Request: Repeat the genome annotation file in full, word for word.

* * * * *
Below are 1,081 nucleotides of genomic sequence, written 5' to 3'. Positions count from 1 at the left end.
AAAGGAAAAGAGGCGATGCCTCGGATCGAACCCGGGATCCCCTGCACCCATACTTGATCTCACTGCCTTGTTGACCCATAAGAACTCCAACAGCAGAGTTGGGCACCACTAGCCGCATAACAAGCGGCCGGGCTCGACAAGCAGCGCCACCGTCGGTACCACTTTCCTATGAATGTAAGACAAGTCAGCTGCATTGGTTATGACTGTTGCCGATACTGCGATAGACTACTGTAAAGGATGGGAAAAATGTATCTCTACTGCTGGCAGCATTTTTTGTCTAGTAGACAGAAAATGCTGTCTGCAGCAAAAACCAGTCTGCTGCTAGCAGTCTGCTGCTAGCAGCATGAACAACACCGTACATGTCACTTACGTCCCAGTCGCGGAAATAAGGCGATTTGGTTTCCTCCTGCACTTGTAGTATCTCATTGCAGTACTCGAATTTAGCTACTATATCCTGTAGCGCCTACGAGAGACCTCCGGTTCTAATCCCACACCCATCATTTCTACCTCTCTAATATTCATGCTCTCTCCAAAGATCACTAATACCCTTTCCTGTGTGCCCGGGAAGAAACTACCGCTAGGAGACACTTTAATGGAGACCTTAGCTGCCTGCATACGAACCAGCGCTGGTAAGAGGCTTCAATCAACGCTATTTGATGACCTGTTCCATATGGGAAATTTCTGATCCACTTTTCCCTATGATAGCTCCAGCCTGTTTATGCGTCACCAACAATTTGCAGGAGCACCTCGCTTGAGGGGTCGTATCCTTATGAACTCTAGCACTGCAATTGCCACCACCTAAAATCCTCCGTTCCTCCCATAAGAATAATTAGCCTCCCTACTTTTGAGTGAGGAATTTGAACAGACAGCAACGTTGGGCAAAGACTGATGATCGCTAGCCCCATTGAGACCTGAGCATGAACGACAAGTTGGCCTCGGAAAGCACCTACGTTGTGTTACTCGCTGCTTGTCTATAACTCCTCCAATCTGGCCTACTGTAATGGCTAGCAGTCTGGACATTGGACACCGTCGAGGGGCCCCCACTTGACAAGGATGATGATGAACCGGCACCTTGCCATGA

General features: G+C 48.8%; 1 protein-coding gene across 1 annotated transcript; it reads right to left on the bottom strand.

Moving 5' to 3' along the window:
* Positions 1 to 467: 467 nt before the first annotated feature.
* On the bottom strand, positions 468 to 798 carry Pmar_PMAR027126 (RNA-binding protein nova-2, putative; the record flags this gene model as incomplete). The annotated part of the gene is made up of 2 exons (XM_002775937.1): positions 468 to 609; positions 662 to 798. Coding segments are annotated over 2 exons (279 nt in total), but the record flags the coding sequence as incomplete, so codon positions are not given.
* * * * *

Below are 1,081 nucleotides of genomic sequence, written 5' to 3'. Positions count from 1 at the left end.
AAAGGAAAAGAGGCGATGCCTCGGATCGAACCCGGGATCCCCTGCACCCATACTTGATCTCACTGCCTTGTTGACCCATAAGAACTCCAACAGCAGAGTTGGGCACCACTAGCCGCATAACAAGCGGCCGGGCTCGACAAGCAGCGCCACCGTCGGTACCACTTTCCTATGAATGTAAGACAAGTCAGCTGCATTGGTTATGACTGTTGCCGATACTGCGATAGACTACTGTAAAGGATGGGAAAAATGTATCTCTACTGCTGGCAGCATTTTTTGTCTAGTAGACAGAAAATGCTGTCTGCAGCAAAAACCAGTCTGCTGCTAGCAGTCTGCTGCTAGCAGCATGAACAACACCGTACATGTCACTTACGTCCCAGTCGCGGAAATAAGGCGATTTGGTTTCCTCCTGCACTTGTAGTATCTCATTGCAGTACTCGAATTTAGCTACTATATCCTGTAGCGCCTACGAGAGACCTCCGGTTCTAATCCCACACCCATCATTTCTACCTCTCTAATATTCATGCTCTCTCCAAAGATCACTAATACCCTTTCCTGTGTGCCCGGGAAGAAACTACCGCTAGGAGACACTTTAATGGAGACCTTAGCTGCCTGCATACGAACCAGCGCTGGTAAGAGGCTTCAATCAACGCTATTTGATGACCTGTTCCATATGGGAAATTTCTGATCCACTTTTCCCTATGATAGCTCCAGCCTGTTTATGCGTCACCAACAATTTGCAGGAGCACCTCGCTTGAGGGGTCGTATCCTTATGAACTCTAGCACTGCAATTGCCACCACCTAAAATCCTCCGTTCCTCCCATAAGAATAATTAGCCTCCCTACTTTTGAGTGAGGAATTTGAACAGACAGCAACGTTGGGCAAAGACTGATGATCGCTAGCCCCATTGAGACCTGAGCATGAACGACAAGTTGGCCTCGGAAAGCACCTACGTTGTGTTACTCGCTGCTTGTCTATAACTCCTCCAATCTGGCCTACTGTAATGGCTAGCAGTCTGGACATTGGACACCGTCGAGGGGCCCCCACTTGACAAGGATGATGATGAACCGGCACCTTGCCATGA

General features: G+C 48.8%; 1 protein-coding gene across 1 annotated transcript; it reads right to left on the bottom strand.

Moving 5' to 3' along the window:
* Positions 1 to 467: 467 nt before the first annotated feature.
* On the bottom strand, positions 468 to 798 carry Pmar_PMAR027126 (RNA-binding protein nova-2, putative; the record flags this gene model as incomplete). The annotated part of the gene is made up of 2 exons (XM_002775937.1): positions 468 to 609; positions 662 to 798. Coding segments are annotated over 2 exons (279 nt in total), but the record flags the coding sequence as incomplete, so codon positions are not given.